The winners of mass extinction: With predators gone, prey thrives
In modern ecology, the removal or addition of a predator to an ecosystem can produce dramatic changes in the population of prey species. For the first time, scientists have observed the same dynamics in the fossil record, thanks to a mass extinction that decimated ocean life 360 million years ago.
What was bad for fish was good for the fish's food, according to a paper published today in Proceedings of the National Academy of Sciences. Researchers from the University of Chicago, West Virginia University, and The Ohio State University find that the mass extinction known as the Hangenberg event produced a "natural experiment" in the fossil record with results that mirror modern observations about predator-prey relationships.
"This is the first time that specific, long-term predator-prey interactions have been seen in the fossil record," said Lauren Sallan, graduate student in the Department of Organismal Biology and Anatomy at the University of Chicago and lead author. "It tells us a lot about the recovery from mass extinctions, especially mass extinctions that involved a loss of predators."
Paleontologists know the Devonian Period, which spanned from 416 to 359 million years ago, as the Age of Fishes, a time of astonishing diversity for marine vertebrate species. That thriving world was devastated by the Hangenberg event, a mass extinction of unknown origin that set the stage for modern biodiversity.
But some species survived the carnage of the Hangenberg event. The next 15 million years in the fossil record are dominated by crinoids, species similar to modern sea lilies and related to starfish. So abundant and diverse were these marine animals that the period is known as the Age of the Crinoids; entire limestone deposits from the era are made up of crinoid fossils.
"We've been puzzled for many years as to why there were so many species and specimens of crinoids," said study co-author Thomas Kammer, PhD, Eberly College Centennial Professor of Geology at West Virginia University. "There had to be some underlying evolutionary and ecological reason for that."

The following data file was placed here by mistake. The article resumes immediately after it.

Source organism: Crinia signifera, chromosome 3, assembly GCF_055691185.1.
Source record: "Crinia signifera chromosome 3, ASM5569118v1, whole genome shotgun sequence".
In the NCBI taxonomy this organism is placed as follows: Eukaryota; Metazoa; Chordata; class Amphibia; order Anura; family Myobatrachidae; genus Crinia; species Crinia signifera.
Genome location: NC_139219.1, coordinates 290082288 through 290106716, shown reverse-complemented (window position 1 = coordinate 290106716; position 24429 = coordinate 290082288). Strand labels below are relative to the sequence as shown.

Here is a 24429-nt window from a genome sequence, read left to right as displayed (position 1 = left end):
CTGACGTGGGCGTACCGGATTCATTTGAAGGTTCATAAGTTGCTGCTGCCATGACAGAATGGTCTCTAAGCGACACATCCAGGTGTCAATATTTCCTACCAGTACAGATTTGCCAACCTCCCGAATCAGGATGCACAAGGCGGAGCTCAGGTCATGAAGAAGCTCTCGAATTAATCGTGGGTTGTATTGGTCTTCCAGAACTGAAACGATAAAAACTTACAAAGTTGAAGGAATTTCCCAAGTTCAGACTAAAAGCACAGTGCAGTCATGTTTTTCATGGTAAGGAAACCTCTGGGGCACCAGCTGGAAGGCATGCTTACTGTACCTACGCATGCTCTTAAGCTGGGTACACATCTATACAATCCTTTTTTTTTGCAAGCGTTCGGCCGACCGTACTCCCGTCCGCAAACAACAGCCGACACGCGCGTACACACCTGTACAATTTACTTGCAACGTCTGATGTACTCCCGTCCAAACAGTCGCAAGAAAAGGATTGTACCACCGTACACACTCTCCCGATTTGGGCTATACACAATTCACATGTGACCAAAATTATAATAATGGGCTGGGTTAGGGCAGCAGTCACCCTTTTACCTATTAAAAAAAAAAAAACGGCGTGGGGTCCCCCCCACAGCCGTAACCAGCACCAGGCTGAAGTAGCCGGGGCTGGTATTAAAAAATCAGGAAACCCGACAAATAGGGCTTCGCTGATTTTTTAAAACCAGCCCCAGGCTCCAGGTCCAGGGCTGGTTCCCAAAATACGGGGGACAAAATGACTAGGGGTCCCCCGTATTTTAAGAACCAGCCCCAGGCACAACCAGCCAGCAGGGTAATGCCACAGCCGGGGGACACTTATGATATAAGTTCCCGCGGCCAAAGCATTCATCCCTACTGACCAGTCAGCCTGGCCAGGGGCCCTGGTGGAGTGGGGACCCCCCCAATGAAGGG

Researchers considered whether a change in the environment, such as water temperature or depth, could explain the crinoid explosion, Kammer said. Changes in predation were also proposed, but hard to test using the fossil record.
"You don't actually find the evidence of a fossil fish with a crinoid in its mouth very often," Kammer said.
The riddle was solved through multi-institutional collaboration and data-sharing. A database of crinoid diversity in the fossil record assembled by Kammer and William Ausich, PhD, study co-author and Professor of Earth Sciences at Ohio State University, was compared to a vertebrate dataset created by Sallan.
When the datasets were placed side by side and analyzed, a clear relationship emerged. As fish populations thrived in the Devonian, crinoid diversity and abundance remained low despite favorable conditions. But after the Hangenberg event devastated fish species, crinoids thrived, diversifying and multiplying. The data suggests the ripple effects of a mass extinction upon ecosystems can last millions of years.
"This study demonstrates a clear example of processes that operate in ecological time predator-prey relationships becoming significant in evolutionary time," Ausich said. "This means that ecological patterns and processes taking place today may have very long-reaching evolutionary effects. And although that idea may not seem particularly surprising at first, respected evolutionary biologists have long argued that it was not possible."
Eventually, the success of crinoids came to an end. As fish species recovered to previous levels, crinoid populations declined in tandem further evidence for typical predator-prey dynamics known as Lotka-Volterra cycles in modern ecology.
Fossils even suggest that the long period of dominance had left the crinoids especially vulnerable to a new predator strategy. In the Devonian era, crinoids evolved hard armored shells to defend against fish with sharp "shearing" teeth. But when fish populations returned in force 15 million years after the Hangenberg event, those species used "crushing" teeth well suited for thwarting crinoid defenses.
The persistence of a once-beneficial trait that becomes obsolete should be called a "legacy adaptation," the authors propose. In the absence of a predator-prey arms race, a species' inherited defenses may become outdated, Sallan said.
"There's a complete absence of predation pressure and the crinoids take off, but they retain their defenses as if they can't get out of them," Sallan said. "When a new form of predator appears, they can go directly for the best solution to cracking a crinoid, which is crushing. The Devonian-era armor of crinoids isn't suited for defending against that attack, but they can't lose it without losing all of their residual defenses."